Bogus commitment order prompts internal Alaska investigation

ANCHORAGE, Alaska (AP) — Alaska’s statewide law enforcement agency is investigating after two troopers escorted one of the state's top school principals to a hospital for a mental health assessment based on a bogus court order, officials said.

Mary Fulp, the principal at Colony High School in Palmer, north of Anchorage, broadcast the encounter with Alaska State Troopers live on Facebook Jan. 18.

“I’m getting taken to the hospital for claiming that Jesus is king and claiming that I stand with the Martin Luther King civil rights movement,” she said. “So, I would like this to show up in the news and for this to go viral because I am the 2022 Alaska Principal of the Year who loves Jesus with all her heart.”

The incident began earlier in the day when someone asked troopers to conduct a welfare check on Fulp because she wasn’t answering her door and he had concerns for her mental health.

“Troopers determined that the adult female was not exhibiting signs of grave disability from a mental health issue and was not likely to cause serious harm to herself or others and therefore did not meet the conditions for emergency detention,” troopers spokesperson Austin McDaniel said in a statement.

Nearly five hours later, someone else called 911 stating they had a signed order from a judge to involuntarily commit Fulp to the nearest mental health evaluation facility. Troopers did not identify Fulp by name in the release.

Two other troopers reviewed the purported order and believed it to be authentic. They arrived at Fulp's home, and the primary officer on the case again determined she was not a threat to herself or others, McDaniel said.

The troopers escorted Fulp to a nearby hospital but did not perform an emergency detention allowed under state law, he said.

Two days later, the state Department of Public Safety became aware that the document may not have been a court order as the person who called 911 claimed. The troopers fall under the department.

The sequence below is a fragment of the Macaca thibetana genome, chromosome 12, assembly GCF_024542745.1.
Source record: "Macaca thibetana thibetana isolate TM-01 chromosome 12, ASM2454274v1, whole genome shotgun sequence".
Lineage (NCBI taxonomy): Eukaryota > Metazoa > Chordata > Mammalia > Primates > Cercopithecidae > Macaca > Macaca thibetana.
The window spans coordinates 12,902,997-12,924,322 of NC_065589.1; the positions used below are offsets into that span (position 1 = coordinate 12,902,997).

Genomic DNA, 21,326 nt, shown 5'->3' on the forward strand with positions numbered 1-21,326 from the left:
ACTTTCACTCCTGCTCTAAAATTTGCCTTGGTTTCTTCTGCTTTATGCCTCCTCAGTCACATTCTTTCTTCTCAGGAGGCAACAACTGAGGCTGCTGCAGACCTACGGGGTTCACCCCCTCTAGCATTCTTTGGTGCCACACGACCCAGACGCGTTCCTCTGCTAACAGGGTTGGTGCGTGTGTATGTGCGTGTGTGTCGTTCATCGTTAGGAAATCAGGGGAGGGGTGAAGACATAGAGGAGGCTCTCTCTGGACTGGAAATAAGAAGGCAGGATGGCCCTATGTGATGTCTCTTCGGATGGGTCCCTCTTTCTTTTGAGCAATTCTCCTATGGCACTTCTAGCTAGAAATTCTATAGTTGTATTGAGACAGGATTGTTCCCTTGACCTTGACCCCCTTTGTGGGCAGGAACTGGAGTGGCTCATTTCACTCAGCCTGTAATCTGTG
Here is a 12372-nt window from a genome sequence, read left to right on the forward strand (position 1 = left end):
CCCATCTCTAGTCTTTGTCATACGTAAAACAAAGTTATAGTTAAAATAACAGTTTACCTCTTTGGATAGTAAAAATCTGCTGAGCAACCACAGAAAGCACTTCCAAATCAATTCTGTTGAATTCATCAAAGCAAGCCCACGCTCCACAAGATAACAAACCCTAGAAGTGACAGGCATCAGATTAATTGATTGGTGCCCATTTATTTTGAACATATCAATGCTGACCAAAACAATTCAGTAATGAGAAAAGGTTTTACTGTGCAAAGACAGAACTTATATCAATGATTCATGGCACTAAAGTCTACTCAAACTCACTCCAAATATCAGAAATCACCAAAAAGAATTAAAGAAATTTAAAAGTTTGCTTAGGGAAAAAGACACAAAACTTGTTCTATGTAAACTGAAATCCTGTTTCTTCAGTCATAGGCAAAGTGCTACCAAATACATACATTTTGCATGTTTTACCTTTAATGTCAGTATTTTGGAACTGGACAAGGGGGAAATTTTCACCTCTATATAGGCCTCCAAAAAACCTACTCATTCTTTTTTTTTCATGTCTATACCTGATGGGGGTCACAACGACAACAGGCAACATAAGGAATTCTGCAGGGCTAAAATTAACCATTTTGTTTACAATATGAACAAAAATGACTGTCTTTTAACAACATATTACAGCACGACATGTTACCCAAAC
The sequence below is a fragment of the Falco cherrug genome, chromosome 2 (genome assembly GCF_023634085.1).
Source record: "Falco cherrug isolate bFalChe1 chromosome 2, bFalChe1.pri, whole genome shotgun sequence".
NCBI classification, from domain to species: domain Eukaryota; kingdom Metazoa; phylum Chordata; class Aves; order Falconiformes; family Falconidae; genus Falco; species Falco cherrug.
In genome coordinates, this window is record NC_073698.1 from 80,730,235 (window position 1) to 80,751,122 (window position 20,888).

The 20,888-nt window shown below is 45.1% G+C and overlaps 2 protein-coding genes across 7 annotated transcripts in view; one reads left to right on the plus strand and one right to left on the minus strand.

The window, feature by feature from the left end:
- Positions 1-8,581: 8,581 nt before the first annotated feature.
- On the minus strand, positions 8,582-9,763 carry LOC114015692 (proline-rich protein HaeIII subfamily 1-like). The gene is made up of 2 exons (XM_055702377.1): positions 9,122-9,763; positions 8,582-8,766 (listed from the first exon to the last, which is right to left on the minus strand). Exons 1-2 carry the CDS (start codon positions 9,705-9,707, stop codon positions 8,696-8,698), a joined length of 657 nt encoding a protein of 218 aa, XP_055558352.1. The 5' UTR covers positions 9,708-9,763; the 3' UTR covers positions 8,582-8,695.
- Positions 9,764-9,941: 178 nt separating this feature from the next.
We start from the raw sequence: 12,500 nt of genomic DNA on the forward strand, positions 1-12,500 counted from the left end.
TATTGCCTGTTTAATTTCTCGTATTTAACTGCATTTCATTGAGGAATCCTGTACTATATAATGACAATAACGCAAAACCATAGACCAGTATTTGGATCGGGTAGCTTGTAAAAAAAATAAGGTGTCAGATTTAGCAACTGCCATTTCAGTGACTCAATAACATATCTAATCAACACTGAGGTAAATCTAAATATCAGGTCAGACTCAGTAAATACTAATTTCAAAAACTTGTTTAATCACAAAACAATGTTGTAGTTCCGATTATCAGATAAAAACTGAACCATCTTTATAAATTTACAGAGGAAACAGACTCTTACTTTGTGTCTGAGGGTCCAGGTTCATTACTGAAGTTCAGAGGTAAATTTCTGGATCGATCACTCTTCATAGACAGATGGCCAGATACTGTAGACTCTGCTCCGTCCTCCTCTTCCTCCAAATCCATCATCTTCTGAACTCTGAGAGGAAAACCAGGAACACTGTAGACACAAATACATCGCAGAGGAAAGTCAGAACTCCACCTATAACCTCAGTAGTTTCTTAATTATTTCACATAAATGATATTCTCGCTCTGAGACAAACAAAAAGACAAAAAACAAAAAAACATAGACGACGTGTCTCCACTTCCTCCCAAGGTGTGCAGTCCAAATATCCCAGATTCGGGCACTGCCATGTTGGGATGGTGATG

McDaniel said the state court system denied the troopers’ request for copies of the court order to determine if it was authentic.

“When there is an order, then the order, petition, and a request to transport are given directly to the troopers by the court,” Rebecca Koford, a spokesperson for the Alaska Court System, said in an email Wednesday to The Associated Press. “If there is no order or the order denies the petition, the court would normally deny such a request.”

Troopers also spoke to the person who claimed to have had a signed commitment order, but that person declined to provide copies.

“The court did not issue any order to take Ms. Fulp into custody, or to detain her, or to have her undergo a hospitalization for any reason," Koford said. "The actions by law enforcement in this instance were not undertaken or carried out pursuant to or as a result of any court order.”

James Cockrell, the state’s public safety commissioner, has ordered an internal review of troopers’ policies and procedures to make sure incidents like this don’t happen again.

“Based on the limited information we have been able to learn about this incident from the Alaska Court System it appears that we made a mistake by transporting the adult female for an evaluation,” Cockrell said in the statement. “Our staff should have taken additional steps to verify the information presented by the complainant and the validity of the court order.”

“We take full responsibility,” he said. “This type of situation is unacceptable, and you have my commitment that we will do better.”

McDaniel wouldn’t say if the person who offered the bogus court order was being investigated. He said the agency does not confirm open and active investigations and that any criminal charges would be handled by the attorney general’s office.

Fulp, who did not return messages to the AP, said in another Facebook Live video that “some of the things that happened in the past few days were absolutely a violating of my rights.”

“I’m going to be following up with legal counsel because of the things and the way they unfolded, because it’s important that we not only armor up with everything we can with the word of God, but we also respond to injustices,” she said.

Mark Thiessen, The Associated Press